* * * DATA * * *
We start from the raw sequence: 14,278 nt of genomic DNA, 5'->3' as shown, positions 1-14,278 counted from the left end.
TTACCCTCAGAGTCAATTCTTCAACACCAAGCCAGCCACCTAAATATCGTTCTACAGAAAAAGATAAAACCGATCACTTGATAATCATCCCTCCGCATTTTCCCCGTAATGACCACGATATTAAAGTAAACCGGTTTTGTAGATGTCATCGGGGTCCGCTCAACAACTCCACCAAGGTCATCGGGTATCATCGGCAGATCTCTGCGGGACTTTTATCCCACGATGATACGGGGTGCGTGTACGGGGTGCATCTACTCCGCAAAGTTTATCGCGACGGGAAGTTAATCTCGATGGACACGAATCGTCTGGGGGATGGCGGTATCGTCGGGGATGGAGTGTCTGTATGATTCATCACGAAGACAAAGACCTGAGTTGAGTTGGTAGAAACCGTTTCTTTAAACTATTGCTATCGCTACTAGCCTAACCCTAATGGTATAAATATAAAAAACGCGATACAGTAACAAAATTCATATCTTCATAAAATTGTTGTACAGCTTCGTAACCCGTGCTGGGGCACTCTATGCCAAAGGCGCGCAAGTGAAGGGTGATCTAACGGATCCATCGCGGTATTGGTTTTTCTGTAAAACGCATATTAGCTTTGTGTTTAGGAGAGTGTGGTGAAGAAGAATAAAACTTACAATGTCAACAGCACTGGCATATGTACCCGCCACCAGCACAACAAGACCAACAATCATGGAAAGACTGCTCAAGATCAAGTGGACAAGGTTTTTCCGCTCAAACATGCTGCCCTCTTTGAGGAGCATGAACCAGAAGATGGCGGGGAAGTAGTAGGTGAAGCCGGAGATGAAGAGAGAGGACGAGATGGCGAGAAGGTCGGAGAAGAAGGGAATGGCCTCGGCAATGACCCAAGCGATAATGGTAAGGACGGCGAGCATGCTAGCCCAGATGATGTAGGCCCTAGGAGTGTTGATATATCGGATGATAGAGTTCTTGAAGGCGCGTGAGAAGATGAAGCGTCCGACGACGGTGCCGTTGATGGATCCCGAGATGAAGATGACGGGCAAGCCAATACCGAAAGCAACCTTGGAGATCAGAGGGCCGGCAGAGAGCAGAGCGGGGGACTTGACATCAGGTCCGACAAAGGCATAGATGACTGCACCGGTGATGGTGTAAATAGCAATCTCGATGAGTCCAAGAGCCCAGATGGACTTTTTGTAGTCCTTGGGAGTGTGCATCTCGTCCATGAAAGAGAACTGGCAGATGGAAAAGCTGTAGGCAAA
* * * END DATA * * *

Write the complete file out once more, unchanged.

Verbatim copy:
We start from the raw sequence: 14,278 nt of genomic DNA, 5'->3' as shown, positions 1-14,278 counted from the left end.
TTACCCTCAGAGTCAATTCTTCAACACCAAGCCAGCCACCTAAATATCGTTCTACAGAAAAAGATAAAACCGATCACTTGATAATCATCCCTCCGCATTTTCCCCGTAATGACCACGATATTAAAGTAAACCGGTTTTGTAGATGTCATCGGGGTCCGCTCAACAACTCCACCAAGGTCATCGGGTATCATCGGCAGATCTCTGCGGGACTTTTATCCCACGATGATACGGGGTGCGTGTACGGGGTGCATCTACTCCGCAAAGTTTATCGCGACGGGAAGTTAATCTCGATGGACACGAATCGTCTGGGGGATGGCGGTATCGTCGGGGATGGAGTGTCTGTATGATTCATCACGAAGACAAAGACCTGAGTTGAGTTGGTAGAAACCGTTTCTTTAAACTATTGCTATCGCTACTAGCCTAACCCTAATGGTATAAATATAAAAAACGCGATACAGTAACAAAATTCATATCTTCATAAAATTGTTGTACAGCTTCGTAACCCGTGCTGGGGCACTCTATGCCAAAGGCGCGCAAGTGAAGGGTGATCTAACGGATCCATCGCGGTATTGGTTTTTCTGTAAAACGCATATTAGCTTTGTGTTTAGGAGAGTGTGGTGAAGAAGAATAAAACTTACAATGTCAACAGCACTGGCATATGTACCCGCCACCAGCACAACAAGACCAACAATCATGGAAAGACTGCTCAAGATCAAGTGGACAAGGTTTTTCCGCTCAAACATGCTGCCCTCTTTGAGGAGCATGAACCAGAAGATGGCGGGGAAGTAGTAGGTGAAGCCGGAGATGAAGAGAGAGGACGAGATGGCGAGAAGGTCGGAGAAGAAGGGAATGGCCTCGGCAATGACCCAAGCGATAATGGTAAGGACGGCGAGCATGCTAGCCCAGATGATGTAGGCCCTAGGAGTGTTGATATATCGGATGATAGAGTTCTTGAAGGCGCGTGAGAAGATGAAGCGTCCGACGACGGTGCCGTTGATGGATCCCGAGATGAAGATGACGGGCAAGCCAATACCGAAAGCAACCTTGGAGATCAGAGGGCCGGCAGAGAGCAGAGCGGGGGACTTGACATCAGGTCCGACAAAGGCATAGATGACTGCACCGGTGATGGTGTAAATAGCAATCTCGATGAGTCCAAGAGCCCAGATGGACTTTTTGTAGTCCTTGGGAGTGTGCATCTCGTCCATGAAAGAGAACTGGCAGATGGAAAAGCTGTAGGCAAA